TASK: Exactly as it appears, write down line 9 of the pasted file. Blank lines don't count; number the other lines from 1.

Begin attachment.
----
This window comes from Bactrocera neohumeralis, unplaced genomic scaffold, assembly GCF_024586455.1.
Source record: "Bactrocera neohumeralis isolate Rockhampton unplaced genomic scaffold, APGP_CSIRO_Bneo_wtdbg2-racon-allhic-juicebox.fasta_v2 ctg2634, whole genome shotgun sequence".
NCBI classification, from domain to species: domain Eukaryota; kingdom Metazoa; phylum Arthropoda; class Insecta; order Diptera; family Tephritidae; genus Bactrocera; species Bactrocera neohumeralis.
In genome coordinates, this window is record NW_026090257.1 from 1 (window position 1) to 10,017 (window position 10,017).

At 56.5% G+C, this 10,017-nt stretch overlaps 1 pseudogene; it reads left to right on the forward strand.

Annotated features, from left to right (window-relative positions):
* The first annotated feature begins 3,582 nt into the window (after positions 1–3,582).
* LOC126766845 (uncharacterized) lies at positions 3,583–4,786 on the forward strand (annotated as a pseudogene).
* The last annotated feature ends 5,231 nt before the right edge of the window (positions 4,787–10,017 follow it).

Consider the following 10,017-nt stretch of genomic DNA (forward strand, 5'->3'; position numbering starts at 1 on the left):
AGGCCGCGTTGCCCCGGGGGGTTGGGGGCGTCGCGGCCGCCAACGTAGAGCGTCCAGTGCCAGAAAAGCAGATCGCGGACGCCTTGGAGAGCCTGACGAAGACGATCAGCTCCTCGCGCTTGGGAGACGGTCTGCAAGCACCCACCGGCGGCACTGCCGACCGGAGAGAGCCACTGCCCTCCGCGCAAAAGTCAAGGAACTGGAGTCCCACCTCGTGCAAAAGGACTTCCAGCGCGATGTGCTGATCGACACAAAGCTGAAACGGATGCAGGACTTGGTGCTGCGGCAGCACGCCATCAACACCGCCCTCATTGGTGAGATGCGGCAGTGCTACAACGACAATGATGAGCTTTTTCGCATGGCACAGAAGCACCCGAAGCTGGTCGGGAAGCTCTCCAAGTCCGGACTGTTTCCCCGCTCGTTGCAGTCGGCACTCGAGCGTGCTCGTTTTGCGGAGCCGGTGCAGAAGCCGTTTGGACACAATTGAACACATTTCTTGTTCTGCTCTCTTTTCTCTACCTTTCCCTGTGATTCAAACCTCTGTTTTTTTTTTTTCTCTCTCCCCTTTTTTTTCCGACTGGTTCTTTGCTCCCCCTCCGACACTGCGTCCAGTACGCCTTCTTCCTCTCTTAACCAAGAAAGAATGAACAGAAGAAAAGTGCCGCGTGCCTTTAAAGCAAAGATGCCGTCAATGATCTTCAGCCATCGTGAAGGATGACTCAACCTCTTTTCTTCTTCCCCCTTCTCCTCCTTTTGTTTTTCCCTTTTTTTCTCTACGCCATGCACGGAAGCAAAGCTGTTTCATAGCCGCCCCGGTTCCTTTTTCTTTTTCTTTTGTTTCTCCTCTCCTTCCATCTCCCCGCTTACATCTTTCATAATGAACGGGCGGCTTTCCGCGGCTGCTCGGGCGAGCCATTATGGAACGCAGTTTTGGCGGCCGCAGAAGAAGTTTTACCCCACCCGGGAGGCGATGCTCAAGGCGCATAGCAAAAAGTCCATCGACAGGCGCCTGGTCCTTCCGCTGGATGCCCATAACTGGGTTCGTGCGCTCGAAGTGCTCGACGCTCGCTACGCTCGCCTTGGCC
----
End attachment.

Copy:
* The last annotated feature ends 5,231 nt before the right edge of the window (positions 4,787–10,017 follow it).